The Brazilian avocado production has grown in recent years and prospects point to another increase this year. Growers are optimistic and, thanks to the investments made, the volume available for the domestic and export markets should be greater. The first avocados are expected in March.
Mexican avocado producers invest in police
The Mexican government wants to increase the export of avocados and other products to the US. This will be one of the key issues in the renegotiations of NAFTA. The avocado exports from Jalisco ahead of the latest Superbowl weekend were worth $ 220 million. Mexico wants to increase exports from both Michoacan and Jalisco.
The lucrative avocado production has a positive side effect. In the municipality of Tancitaro, 1.2 million dollars a year are spent on a quasi-police unit. Most of this money comes from rich avocado growers in the region. Thanks to this expenditure, the power of armed gangs in the municipality has declined.
Illegal plantations, however, are the negative side of the sector. In February, the police discovered an illegal 3 hectare plantation in a nature reserve. This reserve is an important wintering place for the monarch butterfly. Illegal plantations had also been discovered earlier in the regions to the west and south of the reserve. In April last year, the police discovered that 37 hectares of trees had been cut down to make room for avocados. Experts estimate that in the Michoacan region, where the reserve is located, between 6,000 and 8,000 hectares of forest are cleared every year to make room for avocado plantations. According to the growers, this accusation is unjustified, claiming that 85 to 90% of the plantings are made on existing agricultural land.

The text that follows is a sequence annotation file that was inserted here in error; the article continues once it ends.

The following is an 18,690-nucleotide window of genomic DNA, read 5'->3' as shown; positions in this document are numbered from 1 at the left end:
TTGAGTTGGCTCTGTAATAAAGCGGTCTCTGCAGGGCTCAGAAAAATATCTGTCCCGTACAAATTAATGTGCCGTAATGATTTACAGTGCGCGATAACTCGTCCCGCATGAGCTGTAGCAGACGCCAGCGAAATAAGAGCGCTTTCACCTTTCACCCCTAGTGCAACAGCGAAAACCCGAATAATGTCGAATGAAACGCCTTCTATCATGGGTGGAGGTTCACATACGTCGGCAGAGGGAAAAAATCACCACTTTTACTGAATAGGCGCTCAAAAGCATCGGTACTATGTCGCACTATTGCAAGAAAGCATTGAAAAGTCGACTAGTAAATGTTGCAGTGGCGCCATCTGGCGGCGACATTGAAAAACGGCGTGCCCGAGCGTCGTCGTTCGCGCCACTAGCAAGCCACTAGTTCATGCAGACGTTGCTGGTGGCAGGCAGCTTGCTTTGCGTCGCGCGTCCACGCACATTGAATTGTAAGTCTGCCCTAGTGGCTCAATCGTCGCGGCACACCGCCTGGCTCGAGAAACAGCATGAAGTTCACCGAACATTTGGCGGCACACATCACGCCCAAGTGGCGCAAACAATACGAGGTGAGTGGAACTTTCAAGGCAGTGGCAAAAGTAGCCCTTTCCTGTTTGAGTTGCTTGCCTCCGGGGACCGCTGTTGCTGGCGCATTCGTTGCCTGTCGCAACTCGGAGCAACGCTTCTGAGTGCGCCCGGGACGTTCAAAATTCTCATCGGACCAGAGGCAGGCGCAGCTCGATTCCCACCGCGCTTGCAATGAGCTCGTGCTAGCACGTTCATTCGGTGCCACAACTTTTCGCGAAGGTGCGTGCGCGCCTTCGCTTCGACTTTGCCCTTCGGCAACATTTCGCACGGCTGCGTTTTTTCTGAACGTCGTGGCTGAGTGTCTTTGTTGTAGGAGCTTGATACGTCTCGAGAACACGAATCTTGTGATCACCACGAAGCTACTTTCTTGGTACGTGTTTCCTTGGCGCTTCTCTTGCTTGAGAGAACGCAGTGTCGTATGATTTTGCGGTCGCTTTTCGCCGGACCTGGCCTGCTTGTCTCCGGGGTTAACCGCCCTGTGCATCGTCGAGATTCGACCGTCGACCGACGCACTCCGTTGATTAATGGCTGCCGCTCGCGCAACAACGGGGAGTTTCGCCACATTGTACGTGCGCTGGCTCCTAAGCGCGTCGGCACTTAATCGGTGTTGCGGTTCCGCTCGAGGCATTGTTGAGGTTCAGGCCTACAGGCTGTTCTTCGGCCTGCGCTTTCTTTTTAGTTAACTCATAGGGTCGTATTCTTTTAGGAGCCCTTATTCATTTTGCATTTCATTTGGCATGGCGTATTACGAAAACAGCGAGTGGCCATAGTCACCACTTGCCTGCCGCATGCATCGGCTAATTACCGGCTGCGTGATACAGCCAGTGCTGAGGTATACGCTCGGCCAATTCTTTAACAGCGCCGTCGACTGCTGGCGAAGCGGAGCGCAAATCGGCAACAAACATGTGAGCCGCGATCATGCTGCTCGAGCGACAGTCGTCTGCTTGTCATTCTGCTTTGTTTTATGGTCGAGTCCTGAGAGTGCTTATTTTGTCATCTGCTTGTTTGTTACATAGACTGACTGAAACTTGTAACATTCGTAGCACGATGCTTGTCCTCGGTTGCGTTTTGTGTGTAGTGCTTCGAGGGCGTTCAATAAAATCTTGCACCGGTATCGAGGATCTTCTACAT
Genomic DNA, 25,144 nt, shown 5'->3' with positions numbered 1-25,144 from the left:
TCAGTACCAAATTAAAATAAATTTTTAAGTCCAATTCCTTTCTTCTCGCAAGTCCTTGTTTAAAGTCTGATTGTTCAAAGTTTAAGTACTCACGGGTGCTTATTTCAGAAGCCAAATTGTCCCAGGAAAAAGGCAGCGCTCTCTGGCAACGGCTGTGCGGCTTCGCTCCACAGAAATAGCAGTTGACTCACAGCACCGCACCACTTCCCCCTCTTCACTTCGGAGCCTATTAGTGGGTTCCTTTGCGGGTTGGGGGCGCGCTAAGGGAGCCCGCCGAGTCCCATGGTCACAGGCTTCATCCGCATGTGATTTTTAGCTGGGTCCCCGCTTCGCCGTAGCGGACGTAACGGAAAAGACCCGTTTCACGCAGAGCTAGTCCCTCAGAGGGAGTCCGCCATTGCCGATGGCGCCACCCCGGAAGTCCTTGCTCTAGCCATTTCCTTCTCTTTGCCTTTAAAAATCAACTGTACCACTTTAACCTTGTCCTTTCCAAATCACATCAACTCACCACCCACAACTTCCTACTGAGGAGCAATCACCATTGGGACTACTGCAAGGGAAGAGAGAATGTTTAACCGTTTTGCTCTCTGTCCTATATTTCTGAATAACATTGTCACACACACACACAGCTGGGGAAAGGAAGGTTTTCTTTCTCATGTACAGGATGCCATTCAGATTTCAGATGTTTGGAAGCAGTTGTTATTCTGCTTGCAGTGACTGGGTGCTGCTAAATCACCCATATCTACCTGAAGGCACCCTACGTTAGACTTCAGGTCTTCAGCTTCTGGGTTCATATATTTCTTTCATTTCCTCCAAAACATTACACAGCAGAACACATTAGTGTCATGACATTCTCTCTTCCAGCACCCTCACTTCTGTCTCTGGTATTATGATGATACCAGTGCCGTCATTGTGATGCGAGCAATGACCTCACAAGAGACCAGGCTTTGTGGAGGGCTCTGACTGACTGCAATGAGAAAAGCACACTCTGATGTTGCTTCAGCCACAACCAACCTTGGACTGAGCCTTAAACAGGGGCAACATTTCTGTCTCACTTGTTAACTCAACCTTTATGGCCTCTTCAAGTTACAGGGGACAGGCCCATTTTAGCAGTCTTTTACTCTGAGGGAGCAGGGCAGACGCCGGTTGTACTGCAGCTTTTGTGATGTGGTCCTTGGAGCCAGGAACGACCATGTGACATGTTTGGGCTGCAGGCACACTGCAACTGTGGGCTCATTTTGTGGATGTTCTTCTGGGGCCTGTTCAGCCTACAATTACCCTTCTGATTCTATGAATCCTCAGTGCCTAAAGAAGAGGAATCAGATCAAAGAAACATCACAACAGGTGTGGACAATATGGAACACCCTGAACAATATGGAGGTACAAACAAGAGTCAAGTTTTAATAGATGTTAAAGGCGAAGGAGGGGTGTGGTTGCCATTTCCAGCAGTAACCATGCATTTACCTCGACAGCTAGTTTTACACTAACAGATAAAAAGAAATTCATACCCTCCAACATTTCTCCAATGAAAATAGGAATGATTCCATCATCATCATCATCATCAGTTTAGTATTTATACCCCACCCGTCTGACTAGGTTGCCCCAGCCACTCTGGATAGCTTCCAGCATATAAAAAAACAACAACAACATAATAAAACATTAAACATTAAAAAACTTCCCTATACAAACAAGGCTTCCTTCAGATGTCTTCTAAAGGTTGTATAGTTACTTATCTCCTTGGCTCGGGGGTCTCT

Colombia celebrates access to US market
After 12 years of negotiations, the US market was opened to Colombian exporters last November. The export figures to this new market have been reported with pride. In November, the first 34 tonnes were shipped to the US, and a second batch of 22 tonnes of Hass was exported earlier this month. In total, the country exported 28,500 tonnes of Hass avocados last year worth 53 million dollars. The EU is the most important destination for the fruit, with the United Kingdom as the biggest market, with a share of 33.6%. Next in the ranking are the Netherlands (32.8%), Spain (16.4%), Belgium (6.7%), France (6.5%) and Germany (2.2%).